With air travel picking up, is now the right time to buy Rolls-Royce shares?
With the Rolls-Royce share price having dropped by over 45% from its 150 pence November 2021 high, is now the right time to buy the company’s shares?
Fundamental analysts may believe that with many countries in the world having re-opened and air travel gradually getting back to pre-Covid-19 pandemic levels, the the Rolls-Royce share price is undervalued and worth buying from a long-term perspective.
From a purely technical point of view the aircraft engine maker’s share price remains in a long-term downtrend and simply because it trades close to its pandemic lows at 65p, this is not reason enough to buy it, despite its over 90% decline from its 2018 peak at 1,058p and 45% drop in the past six months alone.
This week the share briefly slid through and is now grappling with the 87p to 84p support zone which incorporates the January and July 2021 lows as well as the March 2022 trough.
It wouldn’t be surprising if the share were to slip through this support area and drop back towards the October and November 2020 lows at 68p to 65p.
There are three reasons for this:
- the first being that this support zone has already been, even if only briefly, slipped through this week, making it more fragile and prone to soon giving way;
- the second being that the impetus very much remains on the downside, since the stock has been trading in a clearly defined downtrend channel since the end of last year;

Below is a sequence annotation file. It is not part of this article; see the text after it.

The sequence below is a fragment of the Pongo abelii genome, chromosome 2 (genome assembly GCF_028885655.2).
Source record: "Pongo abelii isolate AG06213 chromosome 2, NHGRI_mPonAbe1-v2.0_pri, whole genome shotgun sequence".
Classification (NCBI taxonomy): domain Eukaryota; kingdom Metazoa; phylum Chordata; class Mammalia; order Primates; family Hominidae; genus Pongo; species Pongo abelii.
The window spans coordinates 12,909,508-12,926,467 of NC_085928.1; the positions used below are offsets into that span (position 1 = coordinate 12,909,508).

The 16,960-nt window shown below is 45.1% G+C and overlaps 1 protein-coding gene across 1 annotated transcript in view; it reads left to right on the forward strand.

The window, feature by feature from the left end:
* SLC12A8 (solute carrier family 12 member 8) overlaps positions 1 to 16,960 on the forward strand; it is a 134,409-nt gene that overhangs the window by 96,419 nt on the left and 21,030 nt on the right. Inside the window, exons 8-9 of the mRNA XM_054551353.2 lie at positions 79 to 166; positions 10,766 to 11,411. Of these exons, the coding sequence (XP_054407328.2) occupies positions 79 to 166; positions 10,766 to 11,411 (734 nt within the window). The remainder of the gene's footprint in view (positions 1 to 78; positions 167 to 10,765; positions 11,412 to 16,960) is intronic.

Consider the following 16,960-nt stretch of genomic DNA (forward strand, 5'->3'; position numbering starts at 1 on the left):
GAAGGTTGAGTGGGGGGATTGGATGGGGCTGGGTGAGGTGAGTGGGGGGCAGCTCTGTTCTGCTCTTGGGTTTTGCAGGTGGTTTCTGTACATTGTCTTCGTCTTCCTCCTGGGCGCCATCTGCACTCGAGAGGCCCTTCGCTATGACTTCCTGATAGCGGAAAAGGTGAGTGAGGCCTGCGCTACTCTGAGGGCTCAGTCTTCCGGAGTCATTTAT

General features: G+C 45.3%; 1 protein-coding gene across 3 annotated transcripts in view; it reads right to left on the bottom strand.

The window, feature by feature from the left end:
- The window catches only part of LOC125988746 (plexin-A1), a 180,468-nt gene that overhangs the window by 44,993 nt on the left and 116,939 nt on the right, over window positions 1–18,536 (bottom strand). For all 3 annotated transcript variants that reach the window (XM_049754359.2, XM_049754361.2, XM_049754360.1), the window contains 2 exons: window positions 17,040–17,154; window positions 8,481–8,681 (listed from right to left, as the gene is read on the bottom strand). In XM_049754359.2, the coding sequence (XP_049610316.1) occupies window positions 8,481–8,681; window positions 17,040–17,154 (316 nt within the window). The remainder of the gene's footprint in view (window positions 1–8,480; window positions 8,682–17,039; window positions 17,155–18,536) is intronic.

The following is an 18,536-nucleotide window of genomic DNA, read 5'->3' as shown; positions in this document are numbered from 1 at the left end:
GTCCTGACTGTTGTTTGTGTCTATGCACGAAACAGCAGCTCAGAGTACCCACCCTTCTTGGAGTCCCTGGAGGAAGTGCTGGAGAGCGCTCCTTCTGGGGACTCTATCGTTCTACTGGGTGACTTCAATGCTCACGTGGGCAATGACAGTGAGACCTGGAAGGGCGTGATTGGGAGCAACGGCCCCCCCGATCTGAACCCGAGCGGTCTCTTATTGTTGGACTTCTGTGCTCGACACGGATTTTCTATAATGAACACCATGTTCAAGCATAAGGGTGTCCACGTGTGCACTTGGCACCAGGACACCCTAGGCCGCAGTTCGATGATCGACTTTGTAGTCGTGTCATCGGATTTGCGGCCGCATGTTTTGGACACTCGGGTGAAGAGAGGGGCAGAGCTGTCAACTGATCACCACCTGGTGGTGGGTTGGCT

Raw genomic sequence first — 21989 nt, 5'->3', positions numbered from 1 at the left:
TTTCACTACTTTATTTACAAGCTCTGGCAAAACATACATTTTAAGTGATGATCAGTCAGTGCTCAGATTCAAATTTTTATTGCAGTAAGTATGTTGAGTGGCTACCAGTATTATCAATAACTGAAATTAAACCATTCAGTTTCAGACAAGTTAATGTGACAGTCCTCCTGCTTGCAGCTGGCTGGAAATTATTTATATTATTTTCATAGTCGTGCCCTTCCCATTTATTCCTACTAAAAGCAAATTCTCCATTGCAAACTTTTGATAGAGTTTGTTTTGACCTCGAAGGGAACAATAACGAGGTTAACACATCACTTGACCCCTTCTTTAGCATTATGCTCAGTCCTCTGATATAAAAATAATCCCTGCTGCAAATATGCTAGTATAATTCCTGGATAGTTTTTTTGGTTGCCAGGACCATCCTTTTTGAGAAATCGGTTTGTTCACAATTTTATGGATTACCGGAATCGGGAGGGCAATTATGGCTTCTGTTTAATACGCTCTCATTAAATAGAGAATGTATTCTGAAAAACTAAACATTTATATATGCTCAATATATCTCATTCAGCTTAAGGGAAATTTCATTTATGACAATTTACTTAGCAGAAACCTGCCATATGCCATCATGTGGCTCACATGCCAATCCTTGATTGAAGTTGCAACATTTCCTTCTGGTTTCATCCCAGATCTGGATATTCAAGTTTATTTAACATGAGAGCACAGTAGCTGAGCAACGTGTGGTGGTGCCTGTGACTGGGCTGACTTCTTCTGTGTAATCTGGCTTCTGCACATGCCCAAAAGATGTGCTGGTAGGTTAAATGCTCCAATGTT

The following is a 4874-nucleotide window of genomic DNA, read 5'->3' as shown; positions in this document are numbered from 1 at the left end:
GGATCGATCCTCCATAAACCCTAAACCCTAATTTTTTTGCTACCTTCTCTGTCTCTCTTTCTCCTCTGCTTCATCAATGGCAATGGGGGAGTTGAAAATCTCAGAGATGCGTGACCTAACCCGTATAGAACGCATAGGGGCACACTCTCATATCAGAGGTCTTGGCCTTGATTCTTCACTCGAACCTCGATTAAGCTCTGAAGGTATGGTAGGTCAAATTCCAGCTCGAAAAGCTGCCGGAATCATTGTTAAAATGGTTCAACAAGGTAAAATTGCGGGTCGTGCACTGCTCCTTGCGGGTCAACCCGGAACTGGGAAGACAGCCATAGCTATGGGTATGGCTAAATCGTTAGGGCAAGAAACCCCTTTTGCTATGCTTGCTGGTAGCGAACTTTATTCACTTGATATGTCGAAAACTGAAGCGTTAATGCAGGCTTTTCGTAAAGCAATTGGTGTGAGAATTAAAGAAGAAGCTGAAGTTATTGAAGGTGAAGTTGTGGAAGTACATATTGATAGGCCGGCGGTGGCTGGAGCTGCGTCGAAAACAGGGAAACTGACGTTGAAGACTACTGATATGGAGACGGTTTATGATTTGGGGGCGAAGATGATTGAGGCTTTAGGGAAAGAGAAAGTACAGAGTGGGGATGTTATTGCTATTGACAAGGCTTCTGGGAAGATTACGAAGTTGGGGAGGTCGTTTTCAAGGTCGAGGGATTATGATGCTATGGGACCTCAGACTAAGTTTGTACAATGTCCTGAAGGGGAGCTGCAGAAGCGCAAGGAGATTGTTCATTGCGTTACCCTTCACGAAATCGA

- and lastly that every time the share price rises by a large percentage in one day, this if followed by a sell-off as can be seen on the daily chart on the 27 September and 24 March (see single red arrows), whereas every time a sharp one-day sell-off has occurred, as happened on the 26 November and 24 February (see double red arrows), this has been followed by a decline, showing us that the bears remain firmly in control.
The odds are thus stacked in favour of the bears, and only a rise and daily chart close above the 21 April high and the 55-day simple moving average (SMA) at 97p to 99p would lead to the current bearish outlook having to be re-evaluated.
For the bulls to be back in charge, a rise and daily chart close above the September low and downtrend channel resistance line at 103p to 104p would need to be seen. Only then would the 200-day SMA and February high at 116p to 122p be back in the frame.
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